Submitted by Chantal Stieber / Cal Poly Pomona on Fri, 03/03/2017 - 17:15
My Notes

This activity includes questions for students to answer to help guide them through the process of peer review. It was designed to assist students in writing peer reviews for research reports written by their classmates, but could be applied to literature articles as well.

Attachment Size
Peer review worksheet 111.6 KB
Introductory slides for activity 111.56 KB
Learning Goals

A student will be able to:

-Explain how the peer-review process works

-Critically read through a research article

-Carefully review a research article

-Write a professional peer review

Implementation Notes

An overview of peer review was given with three powerpoint slides. Students then worked through a modified Q&A of the peer review module "Peer Review - How does it work?" posted by Michael Norris on VIPEr. This provided students with an example of real reviews, along with the resulting article revisions. 

The current worksheet was then passed out to students along with a research report written by one of their classmates (I assigned these and removed names). In class, students answered the questions on the worksheet and were able to ask questions of the editor (the instructor in this case). Following the in-class peer review, students had to write a formal peer review, which was turned in as homework. 

The peer review was a final component of a research report that students had been working on throughout the course. The final report was turned in after students had received the review comments back from their peers. The grade of the final report took into consideration whether or not students had made modifications based on comments by their peer reviewer.

Time Required
60 min
Evaluation Methods

Student participation was evaluated during the in-class portion based on the questions students asked. 

The formal peer review homework was evaluated based on completion, level of thought and thoroughness.

Evaluation Results

Overall, students were very interested in this topic and had not formally learned about the process before. There was a very lively discussion and a lot of questions were asked. All students received full credit for participation. 

Similarly, once students received their classmate's paper for peer review, they took the process very seriously and carefully went through the paper and answered the worksheet questions. 

I was very impressed by the high quality of the formal peer reviews that were turned in as homework. Students clearly spent a lot of time to carefully think about the paper and craft a reasonable response. Most students received full-credit.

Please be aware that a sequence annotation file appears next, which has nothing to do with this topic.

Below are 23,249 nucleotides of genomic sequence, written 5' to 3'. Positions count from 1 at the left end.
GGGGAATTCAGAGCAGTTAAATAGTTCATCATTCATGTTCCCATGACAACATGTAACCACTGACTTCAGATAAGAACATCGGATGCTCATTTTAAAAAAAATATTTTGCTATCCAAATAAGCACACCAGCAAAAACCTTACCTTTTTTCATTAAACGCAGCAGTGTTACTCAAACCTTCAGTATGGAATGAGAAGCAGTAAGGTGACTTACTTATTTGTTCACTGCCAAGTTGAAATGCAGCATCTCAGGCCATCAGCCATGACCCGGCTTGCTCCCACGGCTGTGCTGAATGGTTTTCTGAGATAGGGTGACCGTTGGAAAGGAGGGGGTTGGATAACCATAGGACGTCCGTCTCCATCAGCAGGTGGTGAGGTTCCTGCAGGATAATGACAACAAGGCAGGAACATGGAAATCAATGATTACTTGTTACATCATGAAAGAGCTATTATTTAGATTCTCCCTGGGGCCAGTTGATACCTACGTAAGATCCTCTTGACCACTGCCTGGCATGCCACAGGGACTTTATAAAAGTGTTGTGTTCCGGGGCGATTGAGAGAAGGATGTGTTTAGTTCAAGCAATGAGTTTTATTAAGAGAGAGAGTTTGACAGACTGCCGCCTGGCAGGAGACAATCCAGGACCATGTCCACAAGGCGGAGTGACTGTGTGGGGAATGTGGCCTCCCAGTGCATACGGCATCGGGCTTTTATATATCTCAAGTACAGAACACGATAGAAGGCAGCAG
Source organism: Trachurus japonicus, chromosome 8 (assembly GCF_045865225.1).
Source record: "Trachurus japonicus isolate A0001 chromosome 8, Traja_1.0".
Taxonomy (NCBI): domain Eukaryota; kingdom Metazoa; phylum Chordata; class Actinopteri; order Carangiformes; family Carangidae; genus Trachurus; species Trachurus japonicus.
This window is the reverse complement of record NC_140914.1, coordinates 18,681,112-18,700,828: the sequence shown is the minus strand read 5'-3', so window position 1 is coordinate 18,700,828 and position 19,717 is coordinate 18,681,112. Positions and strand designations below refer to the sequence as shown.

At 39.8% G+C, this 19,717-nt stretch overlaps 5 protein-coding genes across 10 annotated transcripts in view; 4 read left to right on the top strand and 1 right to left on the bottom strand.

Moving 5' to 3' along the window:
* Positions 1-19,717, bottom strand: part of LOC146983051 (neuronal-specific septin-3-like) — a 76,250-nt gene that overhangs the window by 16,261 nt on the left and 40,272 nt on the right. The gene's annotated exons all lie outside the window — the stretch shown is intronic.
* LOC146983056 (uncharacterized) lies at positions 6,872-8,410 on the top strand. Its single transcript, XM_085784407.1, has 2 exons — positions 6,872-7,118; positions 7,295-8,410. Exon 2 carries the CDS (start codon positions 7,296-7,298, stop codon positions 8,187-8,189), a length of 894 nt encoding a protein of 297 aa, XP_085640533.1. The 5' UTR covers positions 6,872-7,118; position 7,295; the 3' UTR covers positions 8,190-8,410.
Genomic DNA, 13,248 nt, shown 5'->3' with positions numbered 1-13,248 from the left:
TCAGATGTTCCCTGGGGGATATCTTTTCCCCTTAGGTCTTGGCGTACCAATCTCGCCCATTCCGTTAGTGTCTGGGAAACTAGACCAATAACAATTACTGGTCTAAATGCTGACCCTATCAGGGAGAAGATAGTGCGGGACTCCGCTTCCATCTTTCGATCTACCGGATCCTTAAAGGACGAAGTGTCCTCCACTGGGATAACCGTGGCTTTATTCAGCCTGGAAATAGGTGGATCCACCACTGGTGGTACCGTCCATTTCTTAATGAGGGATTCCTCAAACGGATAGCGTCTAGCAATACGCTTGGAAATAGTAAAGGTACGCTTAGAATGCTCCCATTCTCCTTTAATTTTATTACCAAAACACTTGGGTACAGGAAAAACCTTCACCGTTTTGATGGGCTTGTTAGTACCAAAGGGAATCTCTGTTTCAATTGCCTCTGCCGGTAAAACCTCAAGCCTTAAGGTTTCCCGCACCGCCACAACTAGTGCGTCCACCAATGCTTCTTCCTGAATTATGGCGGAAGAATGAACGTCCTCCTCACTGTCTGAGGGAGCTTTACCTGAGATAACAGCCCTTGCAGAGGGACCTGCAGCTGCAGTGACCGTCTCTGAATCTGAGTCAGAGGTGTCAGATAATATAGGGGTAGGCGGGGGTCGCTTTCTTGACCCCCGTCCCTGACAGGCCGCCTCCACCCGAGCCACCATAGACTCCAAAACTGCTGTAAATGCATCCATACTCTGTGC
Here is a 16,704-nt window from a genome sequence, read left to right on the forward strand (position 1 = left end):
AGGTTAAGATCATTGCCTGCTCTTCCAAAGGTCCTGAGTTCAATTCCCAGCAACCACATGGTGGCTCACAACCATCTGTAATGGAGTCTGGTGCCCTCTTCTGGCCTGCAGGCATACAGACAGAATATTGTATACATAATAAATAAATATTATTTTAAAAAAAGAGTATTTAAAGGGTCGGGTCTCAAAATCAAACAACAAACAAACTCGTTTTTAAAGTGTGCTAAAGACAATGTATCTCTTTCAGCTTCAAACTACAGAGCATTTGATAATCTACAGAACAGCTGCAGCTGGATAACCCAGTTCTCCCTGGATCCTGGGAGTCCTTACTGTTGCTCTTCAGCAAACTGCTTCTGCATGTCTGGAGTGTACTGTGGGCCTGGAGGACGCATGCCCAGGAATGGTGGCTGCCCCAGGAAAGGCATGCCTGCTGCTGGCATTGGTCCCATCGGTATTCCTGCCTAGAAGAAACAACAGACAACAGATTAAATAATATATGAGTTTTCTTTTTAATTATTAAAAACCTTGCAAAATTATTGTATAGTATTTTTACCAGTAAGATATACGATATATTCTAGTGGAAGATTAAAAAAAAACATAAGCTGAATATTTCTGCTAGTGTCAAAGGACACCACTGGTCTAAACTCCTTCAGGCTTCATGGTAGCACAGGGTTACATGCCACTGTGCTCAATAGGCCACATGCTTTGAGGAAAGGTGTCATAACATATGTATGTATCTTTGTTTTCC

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Brad Wile / Ohio Northern University

Nice LO, thanks for sharing!

I have incorporated peer review of a lab report in my junior-level inorganic chemistry lab for a few years now, and I have a few guiding questions that I use for this activity. There may be a few that are complementary to those in your worksheet, so I will post them below. If there is any interest, I can add my peer review prompt/activity as a separate LO and post a link here. 




Use the guiding questions below as you conduct your initial read through the report:

  • Does the author frame the report in an appropriate historical context? 
  • Are there citations from the literature, or other evidence of background research? Are citations given using the appropriate format (see ACS style guide, or any recent JACS paper)?
  • Does the author describe the experiment in a clear and concise fashion? Are details missing? Was any aspect of the procedure altered?
  • What difficulties or unexpected data were encountered by the author? Are these issues/findings commented upon? Does the author make an attempt to explain the origin of any unusual or unexpected findings?
  • Does the author include all spectroscopic data in tabulated form? Are figures included to assist in explaining spectral features?
  • Are experimental errors (either systematic or random) mentioned? Are the magnitude and likely effect of any such errors discussed?
  • Is there a concluding statement or section? Are future experiments suggested? 
  • Does the text read smoothly? Does the author begin with general statements, building to more specific points related to the experiment that was conducted?
  • Is the writing “too flowery” or “choppy”?
  • Are there grammatical or typographical errors? If so, are they of such density as to muddle the discussion and distract the reader?
Fri, 06/09/2017 - 14:06 Permalink
Chantal Stieber / Cal Poly Pomona

Thanks for the additional ideas for questions! I would certainly be interested in the activity/prompt you do in your classes. 

I've now incorporated this module into a peer review session for literature reviews that the students wrote as well. 

Tue, 11/28/2017 - 16:44 Permalink